The LOA 9 x 9 Self-Assessment™ was originally based on research with CEOs who led successful organization transformations resulting in recognition as a recipient of the Malcolm Baldrige National Quality Award. That research identified nine leadership behaviors (styles) and nine leadership activities (system) common to leaders who successfully transformed their organizations to create sustainable results across a comprehensive scorecard. The LOA 9 x 9™ is an 81-point diagnostic that assesses the intersection points between the nine leadership activities (system) and the nine leadership behaviors (style) common to leaders who successfully transformed their organizations to create sustainable results across a comprehensive scorecard. The instrument has been further developed and refined to reflect the additional dimensions and details of the key leadership system and style concepts found in the [Re]Create Book.
The complete LOA 9 x 9 Self-Assessment™ is included in the Leading Transformation Lab™. The assessment questions are distributed across Modules 2 through 10 and the complete assessment is included again in Module 11. The LOA 9 x 9 is a “self-assessment” that is taken from the perspective of the individual completing the assessment. The participants respond to statements about how their leadership style is applied to their leadership activities. Consequently, it has the advantages of asking about things that other people wouldn’t know. It also has the limitations of a “self” assessment which is not always consistent with how others (including their followers) might view the participant’s leadership style and activities. The purpose of the assessment is to gain insights into the perceptions of the individual leader or the overall leadership team and use those results to inform leadership development plans and activities.
The online survey option uses Survey Monkey® to administer the questions to the participants. While we provide feedback and the initial analysis of the online survey results, our approach is to help you analyze your own results and develop your plans to improve your performance. The online survey version includes an additional nine questions focused on the needs and the current results or value created for the organization’s stakeholders. The questions assess the value being created for six stakeholder groups including investors, customers, workforce, suppliers and partners, communities (society), and the natural environment.
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The LOA 9 x 9™ is a “self-assessment” taken from the perspective of the individual. The participants respond to statements about how their leadership style is applied to their leadership activities. There are 81 diagnostic questions – one for each of the 81 leadership behavior + activities combinations. In other words, each of the nine behaviors is assessed for each of the nine activities which equal 81 “touch” points. The questions are answered using a six-point agree scale.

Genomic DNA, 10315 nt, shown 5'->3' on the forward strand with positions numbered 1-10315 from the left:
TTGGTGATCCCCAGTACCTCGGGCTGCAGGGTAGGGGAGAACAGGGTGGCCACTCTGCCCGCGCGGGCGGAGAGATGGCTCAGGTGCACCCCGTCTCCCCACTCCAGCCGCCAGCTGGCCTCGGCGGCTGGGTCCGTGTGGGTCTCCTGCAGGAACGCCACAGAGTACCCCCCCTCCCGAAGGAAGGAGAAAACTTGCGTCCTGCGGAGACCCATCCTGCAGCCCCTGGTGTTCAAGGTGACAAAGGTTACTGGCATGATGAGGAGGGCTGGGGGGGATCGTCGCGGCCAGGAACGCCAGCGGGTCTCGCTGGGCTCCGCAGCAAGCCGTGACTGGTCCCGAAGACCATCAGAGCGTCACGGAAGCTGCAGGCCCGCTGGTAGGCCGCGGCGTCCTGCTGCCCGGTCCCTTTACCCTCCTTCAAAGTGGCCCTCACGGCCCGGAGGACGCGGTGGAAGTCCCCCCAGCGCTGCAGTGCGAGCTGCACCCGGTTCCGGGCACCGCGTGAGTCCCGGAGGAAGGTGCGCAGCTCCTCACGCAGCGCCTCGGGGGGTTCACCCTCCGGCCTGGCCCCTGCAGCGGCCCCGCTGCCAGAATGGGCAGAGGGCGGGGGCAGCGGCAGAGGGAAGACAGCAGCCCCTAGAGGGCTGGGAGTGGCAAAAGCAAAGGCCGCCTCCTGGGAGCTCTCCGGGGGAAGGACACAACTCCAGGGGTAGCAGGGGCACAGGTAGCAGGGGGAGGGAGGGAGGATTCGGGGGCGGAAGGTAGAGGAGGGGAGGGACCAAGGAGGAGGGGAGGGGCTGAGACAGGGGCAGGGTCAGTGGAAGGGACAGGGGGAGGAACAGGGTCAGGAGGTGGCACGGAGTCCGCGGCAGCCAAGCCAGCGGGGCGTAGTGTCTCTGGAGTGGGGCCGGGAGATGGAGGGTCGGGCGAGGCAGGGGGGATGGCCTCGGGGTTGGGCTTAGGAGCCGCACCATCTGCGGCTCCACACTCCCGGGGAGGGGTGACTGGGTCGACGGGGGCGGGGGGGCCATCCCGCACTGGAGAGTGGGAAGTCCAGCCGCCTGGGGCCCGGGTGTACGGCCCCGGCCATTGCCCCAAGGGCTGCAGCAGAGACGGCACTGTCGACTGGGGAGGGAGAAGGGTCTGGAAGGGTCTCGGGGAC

Analysis of the consolidated results includes the individual question level, the nine leadership behaviors and nine leadership activities levels, and the relationships between the behaviors and activities. In addition to descriptive statistics, visual displays and color-coded frameworks are used to help with the analysis and develop improvement priorities and plans. When we plot the results for each question on a 9 x 9 Matrix and color-code the results the improvement area for both the leadership style (behaviors) AND the leadership system (activities) emerge.
If you highlight some of the themes and take away the color-coding of the other cells, then the themes are even more prominent and easy to see.
The scale used to answer each question is the six-point agree scale: Substantially Disagree | Moderately Disagree | Perhaps Disagree | Perhaps Agree | Moderately Agree | Quite Agree
The agree scale phrases were chosen based on the highest level of similarity among the distances between the choices (intervals). Why is this important? Most Likert scales are considered to be Ordinal level data. Ordinal data means that we know that one response is higher or lower than another response, but we don’t know how much. If the distances between the responses are not equal, then the type of mathematical analysis that can be performed is limited. If the distances between the responses are mathematically equal or nearly equal, then we can compute the mean for a group. The agree scale intervals are nearly equal AND more equal than the other options.